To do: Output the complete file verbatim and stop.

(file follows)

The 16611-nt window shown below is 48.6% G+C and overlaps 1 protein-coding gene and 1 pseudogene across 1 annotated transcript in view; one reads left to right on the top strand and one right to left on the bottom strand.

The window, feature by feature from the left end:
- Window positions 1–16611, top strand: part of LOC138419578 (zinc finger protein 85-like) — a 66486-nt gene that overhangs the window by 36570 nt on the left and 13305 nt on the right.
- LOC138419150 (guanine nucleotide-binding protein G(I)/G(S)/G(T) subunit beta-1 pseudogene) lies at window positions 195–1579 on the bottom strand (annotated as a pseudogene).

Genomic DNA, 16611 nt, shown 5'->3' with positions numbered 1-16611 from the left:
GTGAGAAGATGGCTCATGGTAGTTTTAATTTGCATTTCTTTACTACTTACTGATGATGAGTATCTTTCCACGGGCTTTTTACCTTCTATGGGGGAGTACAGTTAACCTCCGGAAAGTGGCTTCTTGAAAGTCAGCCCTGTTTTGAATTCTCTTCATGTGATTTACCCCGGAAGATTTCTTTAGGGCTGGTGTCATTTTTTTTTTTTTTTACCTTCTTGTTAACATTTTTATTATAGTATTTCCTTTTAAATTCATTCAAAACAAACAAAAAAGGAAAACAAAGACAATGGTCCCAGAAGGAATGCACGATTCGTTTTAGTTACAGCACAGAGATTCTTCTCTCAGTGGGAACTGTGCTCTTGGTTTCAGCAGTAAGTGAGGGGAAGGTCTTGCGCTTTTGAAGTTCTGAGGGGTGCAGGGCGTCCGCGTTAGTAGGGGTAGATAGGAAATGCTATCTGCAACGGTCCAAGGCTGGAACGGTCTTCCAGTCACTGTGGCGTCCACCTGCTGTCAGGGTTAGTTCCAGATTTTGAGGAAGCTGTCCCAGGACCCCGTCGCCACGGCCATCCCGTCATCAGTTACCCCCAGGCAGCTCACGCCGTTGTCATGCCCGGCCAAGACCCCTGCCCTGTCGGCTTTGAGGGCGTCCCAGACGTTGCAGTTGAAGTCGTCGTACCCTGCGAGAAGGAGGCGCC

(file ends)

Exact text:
The 16611-nt window shown below is 48.6% G+C and overlaps 1 protein-coding gene and 1 pseudogene across 1 annotated transcript in view; one reads left to right on the top strand and one right to left on the bottom strand.

The window, feature by feature from the left end:
- Window positions 1–16611, top strand: part of LOC138419578 (zinc finger protein 85-like) — a 66486-nt gene that overhangs the window by 36570 nt on the left and 13305 nt on the right.
- LOC138419150 (guanine nucleotide-binding protein G(I)/G(S)/G(T) subunit beta-1 pseudogene) lies at window positions 195–1579 on the bottom strand (annotated as a pseudogene).

Genomic DNA, 16611 nt, shown 5'->3' with positions numbered 1-16611 from the left:
GTGAGAAGATGGCTCATGGTAGTTTTAATTTGCATTTCTTTACTACTTACTGATGATGAGTATCTTTCCACGGGCTTTTTACCTTCTATGGGGGAGTACAGTTAACCTCCGGAAAGTGGCTTCTTGAAAGTCAGCCCTGTTTTGAATTCTCTTCATGTGATTTACCCCGGAAGATTTCTTTAGGGCTGGTGTCATTTTTTTTTTTTTTTACCTTCTTGTTAACATTTTTATTATAGTATTTCCTTTTAAATTCATTCAAAACAAACAAAAAAGGAAAACAAAGACAATGGTCCCAGAAGGAATGCACGATTCGTTTTAGTTACAGCACAGAGATTCTTCTCTCAGTGGGAACTGTGCTCTTGGTTTCAGCAGTAAGTGAGGGGAAGGTCTTGCGCTTTTGAAGTTCTGAGGGGTGCAGGGCGTCCGCGTTAGTAGGGGTAGATAGGAAATGCTATCTGCAACGGTCCAAGGCTGGAACGGTCTTCCAGTCACTGTGGCGTCCACCTGCTGTCAGGGTTAGTTCCAGATTTTGAGGAAGCTGTCCCAGGACCCCGTCGCCACGGCCATCCCGTCATCAGTTACCCCCAGGCAGCTCACGCCGTTGTCATGCCCGGCCAAGACCCCTGCCCTGTCGGCTTTGAGGGCGTCCCAGACGTTGCAGTTGAAGTCGTCGTACCCTGCGAGAAGGAGGCGCC